Dr. Pattie Thomas wrote a book called Taking Up Space: How Eating Well and Exercising Regularly Changed My Life that is just really awesome. If you haven’t read it, it’s well worth investing in.
The first chapter of the book has 10 fat myths. As I read them, I had so many ideas and thoughts and things I wanted to say about each one. I contacted Dr. Thomas and she said that it would be okay for me to use her list to talk about each of the myths here. So–welcome to a 10-week Thursday series.
Myth number one on Dr. Thomas’ list: Fat is unwanted.
I’ll be honest. I really struggled with buying that the statement “fat is unwanted” is a myth.
I mean, fat is clearly unwanted, right? Few people really, truly want it, and in my mind as I was thinking this week about the wanted-ness of fat, I was startled to find that when I tried to think about people who might actually really want fat it was really difficult.
Yep. This is one I really had to unpack and take a look at, if only so I could understand my own reaction to the idea.
Do I want my own fat? I am getting more comfortable in my own skin. I’m getting more comfortable with having a body that doesn’t conform to the beauty myth. And it doesn’t make sense to wonder what I’d do if given the choice to be thin, because I won’t ever be given that choice any more than I’ll ever have the choice to be short or have blue eyes.
In fact, every other part of my physical self, I’m capable of accepting fully the way it is. Curly hair, big feet, big boobs, a round face, being tall, having brown eyes–all of it. I don’t put moral judgments on any of it. I don’t try to pretend that I can change any of it. I don’t hate any of it. I don’t feel the need to embrace any of it. It just is.
So perhaps the idea of fat being unwanted is goes back to the magical thinking I talked about the other day. Collectively, most of Western society is caught up in the huge bubble of magical thinking that says that if we are good enough, and diligent enough, and would just stop being lazy, slothful gluttons, then we can get rid of the fat we don’t want.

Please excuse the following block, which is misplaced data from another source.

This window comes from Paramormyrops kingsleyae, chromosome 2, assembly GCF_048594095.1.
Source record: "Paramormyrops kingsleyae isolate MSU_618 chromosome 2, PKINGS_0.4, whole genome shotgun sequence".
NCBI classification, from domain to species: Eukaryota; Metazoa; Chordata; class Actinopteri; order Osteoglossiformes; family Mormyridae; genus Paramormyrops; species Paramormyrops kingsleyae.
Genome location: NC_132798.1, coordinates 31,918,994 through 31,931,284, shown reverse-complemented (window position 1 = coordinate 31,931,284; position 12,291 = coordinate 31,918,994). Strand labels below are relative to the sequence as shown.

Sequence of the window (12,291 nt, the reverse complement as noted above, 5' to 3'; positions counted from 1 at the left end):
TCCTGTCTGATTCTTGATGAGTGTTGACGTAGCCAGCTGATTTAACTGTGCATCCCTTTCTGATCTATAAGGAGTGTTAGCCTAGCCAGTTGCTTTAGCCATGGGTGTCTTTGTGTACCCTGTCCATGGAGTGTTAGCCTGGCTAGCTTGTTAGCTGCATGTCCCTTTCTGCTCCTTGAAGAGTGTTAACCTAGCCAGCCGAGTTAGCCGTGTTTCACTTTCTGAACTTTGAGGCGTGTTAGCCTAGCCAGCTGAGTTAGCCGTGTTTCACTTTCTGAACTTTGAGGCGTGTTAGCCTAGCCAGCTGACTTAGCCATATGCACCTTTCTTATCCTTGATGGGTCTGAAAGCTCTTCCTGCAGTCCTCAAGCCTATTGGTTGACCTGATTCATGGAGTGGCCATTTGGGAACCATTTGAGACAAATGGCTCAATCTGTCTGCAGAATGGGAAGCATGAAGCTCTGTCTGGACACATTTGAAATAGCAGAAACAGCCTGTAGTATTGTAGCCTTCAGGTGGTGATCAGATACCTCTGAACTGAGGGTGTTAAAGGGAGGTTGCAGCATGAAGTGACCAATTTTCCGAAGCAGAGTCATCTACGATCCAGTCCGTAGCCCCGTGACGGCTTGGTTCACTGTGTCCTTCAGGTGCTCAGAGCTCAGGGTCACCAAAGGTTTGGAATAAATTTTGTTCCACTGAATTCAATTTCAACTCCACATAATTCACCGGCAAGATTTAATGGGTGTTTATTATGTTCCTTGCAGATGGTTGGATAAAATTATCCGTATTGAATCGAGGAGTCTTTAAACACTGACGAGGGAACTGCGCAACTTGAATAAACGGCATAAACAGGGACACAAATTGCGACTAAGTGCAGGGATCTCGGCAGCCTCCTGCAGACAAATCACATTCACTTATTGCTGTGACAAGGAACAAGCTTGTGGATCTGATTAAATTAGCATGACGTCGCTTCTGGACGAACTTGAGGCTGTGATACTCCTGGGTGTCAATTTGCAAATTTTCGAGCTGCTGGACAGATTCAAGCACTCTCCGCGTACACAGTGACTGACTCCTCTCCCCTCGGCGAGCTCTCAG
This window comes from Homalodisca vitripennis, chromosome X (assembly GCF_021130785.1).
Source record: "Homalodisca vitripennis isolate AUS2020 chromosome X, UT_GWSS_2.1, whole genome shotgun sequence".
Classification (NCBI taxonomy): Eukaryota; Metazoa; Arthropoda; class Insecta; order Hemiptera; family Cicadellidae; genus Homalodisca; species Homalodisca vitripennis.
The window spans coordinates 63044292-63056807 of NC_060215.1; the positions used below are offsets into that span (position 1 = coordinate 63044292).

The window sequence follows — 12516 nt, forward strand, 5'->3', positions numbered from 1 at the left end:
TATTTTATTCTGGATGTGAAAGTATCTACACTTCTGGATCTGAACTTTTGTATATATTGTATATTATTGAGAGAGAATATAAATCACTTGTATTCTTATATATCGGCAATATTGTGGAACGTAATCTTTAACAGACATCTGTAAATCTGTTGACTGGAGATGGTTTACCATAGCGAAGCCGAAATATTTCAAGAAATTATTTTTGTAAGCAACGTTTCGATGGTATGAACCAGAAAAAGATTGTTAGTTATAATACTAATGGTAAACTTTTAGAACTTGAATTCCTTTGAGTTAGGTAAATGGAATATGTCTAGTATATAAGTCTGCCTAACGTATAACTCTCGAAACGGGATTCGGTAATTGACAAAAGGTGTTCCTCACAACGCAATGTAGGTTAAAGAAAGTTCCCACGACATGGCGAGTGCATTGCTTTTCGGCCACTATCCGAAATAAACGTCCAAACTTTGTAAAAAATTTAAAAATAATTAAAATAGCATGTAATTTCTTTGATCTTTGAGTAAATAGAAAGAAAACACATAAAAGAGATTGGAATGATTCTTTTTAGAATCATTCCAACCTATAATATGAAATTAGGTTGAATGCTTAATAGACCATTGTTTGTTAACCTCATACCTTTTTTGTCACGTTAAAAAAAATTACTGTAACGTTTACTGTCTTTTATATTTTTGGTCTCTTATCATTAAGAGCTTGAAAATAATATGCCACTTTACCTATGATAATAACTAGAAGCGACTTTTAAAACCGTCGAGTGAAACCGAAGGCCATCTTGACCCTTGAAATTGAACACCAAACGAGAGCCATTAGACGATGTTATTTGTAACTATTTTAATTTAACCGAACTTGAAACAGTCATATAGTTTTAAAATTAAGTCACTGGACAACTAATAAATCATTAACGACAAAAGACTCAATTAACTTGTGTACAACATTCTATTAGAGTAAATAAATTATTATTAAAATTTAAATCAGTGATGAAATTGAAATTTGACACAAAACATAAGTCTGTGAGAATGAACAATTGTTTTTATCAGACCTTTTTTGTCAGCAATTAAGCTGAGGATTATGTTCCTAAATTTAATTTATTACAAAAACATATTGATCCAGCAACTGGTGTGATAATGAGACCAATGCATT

Try this experiment. Next time someone you love talks to you about their most recent diet or how they need to do something about their thunder thighs, tell them that you aren’t trying to lose weight. Really watch what happens when you try to bounce your ideas off the walls of their magical thinking. Maybe they’ll miss every point you make so spectacularly that it seems willful (You: I’m eating intuitively. Them: So, you’re saying you don’t care if you get diabetes.) Maybe they’ll get angry, taking your decision very personally. But you’ll see how protective they are of their magical thinking.
Maybe the real myth here is that we can do anything about not wanting fat.
Or maybe the myth is that fat has to be unwanted.
There isn’t any shame in declaring that I enjoy being tall and that I don’t care that I’m taller than my husband. There isn’t any in refusing to go broke and insane trying to make my hair straight. There is no shame in thinking I have pretty brown eyes or liking the shape of my feet. But if I’m going to suggest that I’m okay with being fat, I have to be willing to sift through a bunch of it from myself and from other people.
But, I’m actually finding it hard, as I type this, to say “I want my fat.” It makes me uncomfortable. It pushes against the edges of my personal envelope. What I find myself wanting to say instead is “I want all the parts of my body,” which kind of mitigates the weirdness, the anti-socialness of “I want my fat,” doesn’t it?